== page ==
Mark Bibby Jackson is a first time novelist with the novella Always in his list of credits. My expectations are kept low with first time novelists, particularly ones with Southeast Asia themes that weave in the nightlife. To Cook a Spider is different and should not be categorized as a bar girl book. If anything, similar to author John Burdett, Jackson paints a sympathetic picture of the women and girls working in the various entertainment professions – not so for their clientele. Both mood and tone are excellent throughout the book. To Cook a Spider conjured up images of another first novel, The Lady in the Lake by Raymond Chandler. That’s not necessarily high praise as I believe Chandler’s later novels are much better. But like Chandler, Jackson is a very descriptive writer of places and things occurring in big cities or small towns. In Jackson’s case the cities are Phnom Penh and Paris with a sprinkling of Bangkok added for additional expat flavor. Unlike Chandler, who wrote his first novel in 1943, Jackson does a better job describing what goes on inside the heads of his characters – the classy ones and the classless ones. The visuals I had going on in my head as I read To Cook a Spider were all in cinematic black and white. The opening is particularly artful as one old friend in need uses the modern day version of a Western Union telegraph message, Facebook, to lure in a London based long lost friend indeed, to visit him and his wife at their French Colonial restaurant and guesthouse in Battambang, Cambodia. Jackson shows patient and believable writing, particularly in the first third of the story, with a good mixture of dialogue and narrative.
Expats familiar with Cambodia and Thailand are sure to enjoy most if not all of the familiar backdrops and characters found in the region. This is a moody mystery more than a thrilling thriller, which keeps you turning the pages because you know something is about to happen and you’re reasonably certain that something will be bad. There are not a lot of characters to like in this novel. No one stands out as the brightest burning incense stick in the pack but that just adds to the believability and entertainment.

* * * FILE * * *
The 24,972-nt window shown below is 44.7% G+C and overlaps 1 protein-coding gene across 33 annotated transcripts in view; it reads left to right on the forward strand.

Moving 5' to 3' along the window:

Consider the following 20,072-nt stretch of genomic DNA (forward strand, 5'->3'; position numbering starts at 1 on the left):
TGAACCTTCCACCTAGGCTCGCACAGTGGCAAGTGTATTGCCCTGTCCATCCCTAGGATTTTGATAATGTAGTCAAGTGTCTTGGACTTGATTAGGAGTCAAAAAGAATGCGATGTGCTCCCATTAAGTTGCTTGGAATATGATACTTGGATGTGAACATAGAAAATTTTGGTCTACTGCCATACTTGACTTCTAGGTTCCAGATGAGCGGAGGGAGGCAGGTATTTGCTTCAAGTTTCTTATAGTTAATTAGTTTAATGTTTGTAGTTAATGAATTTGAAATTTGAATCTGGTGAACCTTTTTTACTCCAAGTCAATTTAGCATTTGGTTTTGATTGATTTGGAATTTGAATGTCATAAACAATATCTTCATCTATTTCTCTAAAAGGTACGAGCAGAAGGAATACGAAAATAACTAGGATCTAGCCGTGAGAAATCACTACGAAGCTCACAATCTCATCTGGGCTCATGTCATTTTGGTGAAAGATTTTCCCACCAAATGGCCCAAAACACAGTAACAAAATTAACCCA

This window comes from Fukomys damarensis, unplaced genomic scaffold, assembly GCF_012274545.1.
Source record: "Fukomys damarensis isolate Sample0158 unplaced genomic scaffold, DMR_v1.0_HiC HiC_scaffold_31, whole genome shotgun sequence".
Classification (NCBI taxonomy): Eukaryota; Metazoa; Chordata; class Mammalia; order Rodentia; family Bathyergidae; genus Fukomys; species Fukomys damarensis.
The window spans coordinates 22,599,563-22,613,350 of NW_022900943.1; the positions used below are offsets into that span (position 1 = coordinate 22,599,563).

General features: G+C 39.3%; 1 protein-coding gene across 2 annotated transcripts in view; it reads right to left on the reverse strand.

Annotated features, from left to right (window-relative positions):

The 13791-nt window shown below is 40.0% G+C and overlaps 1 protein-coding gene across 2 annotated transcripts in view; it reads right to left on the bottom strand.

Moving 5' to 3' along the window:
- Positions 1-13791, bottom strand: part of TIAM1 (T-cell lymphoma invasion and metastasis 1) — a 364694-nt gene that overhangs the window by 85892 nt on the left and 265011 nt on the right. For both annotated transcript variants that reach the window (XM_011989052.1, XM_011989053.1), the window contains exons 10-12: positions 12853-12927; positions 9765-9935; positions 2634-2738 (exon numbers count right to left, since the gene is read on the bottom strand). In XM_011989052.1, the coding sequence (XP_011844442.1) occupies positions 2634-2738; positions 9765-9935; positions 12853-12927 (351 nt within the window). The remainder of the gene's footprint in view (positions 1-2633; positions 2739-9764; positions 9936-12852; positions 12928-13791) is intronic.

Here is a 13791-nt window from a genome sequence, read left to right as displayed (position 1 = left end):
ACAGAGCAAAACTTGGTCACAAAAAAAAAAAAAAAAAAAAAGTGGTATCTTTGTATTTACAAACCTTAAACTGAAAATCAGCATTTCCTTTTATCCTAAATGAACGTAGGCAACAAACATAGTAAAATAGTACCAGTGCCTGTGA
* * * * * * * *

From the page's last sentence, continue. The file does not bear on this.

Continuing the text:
An interesting back story is the culinary arts scene of Cambodia complete with the idea for a collaborative cook book. I often find this kind of add on provides more distraction than benefit, for me, in moving a story forward but Jackson does a good job here. Foodies should enjoy the attention to detail. One desert gets so many mentions I felt sure someone would be poisoned by it before the finale but that never happened; that’s a good thing. You don’t want to guess too many plot points correctly in any mystery. There are healthy portions of diabolical murders, love triangles and betrayals served up in To Cook a Spider.
This is not a flawless novel; there are convoluted plot points and some that take a high dose of disbelief suspension. There is the needed explanation of motives – perhaps too much at times for veteran mystery fans. For the bulk of the story Jackson writes intelligently, with great word economy and shows the ability to create believable characters and believable plot twists.
Just as Raymond Chandler’s best novels came after 1943, I suspect Mark Bibby Jackson’s best novels are yet to come. He’s got all the tools in the toolbox. I’d like to see him up his game by constructing a novel with a tighter plot that is character driven and not dependent on material that is better served up in a travel guide or a nightlife blog.
I enjoyed the Author’s Note and the recipe for Crispy Tarantulas with lime and Kampot black pepper dip offered after the optimistic ending. That’s not a spoiler. Just a tasty tidbit. I recommend To Cook a Spider for anyone who likes a good Southeast Asian mystery with a bit of neon and plenty of shady characters.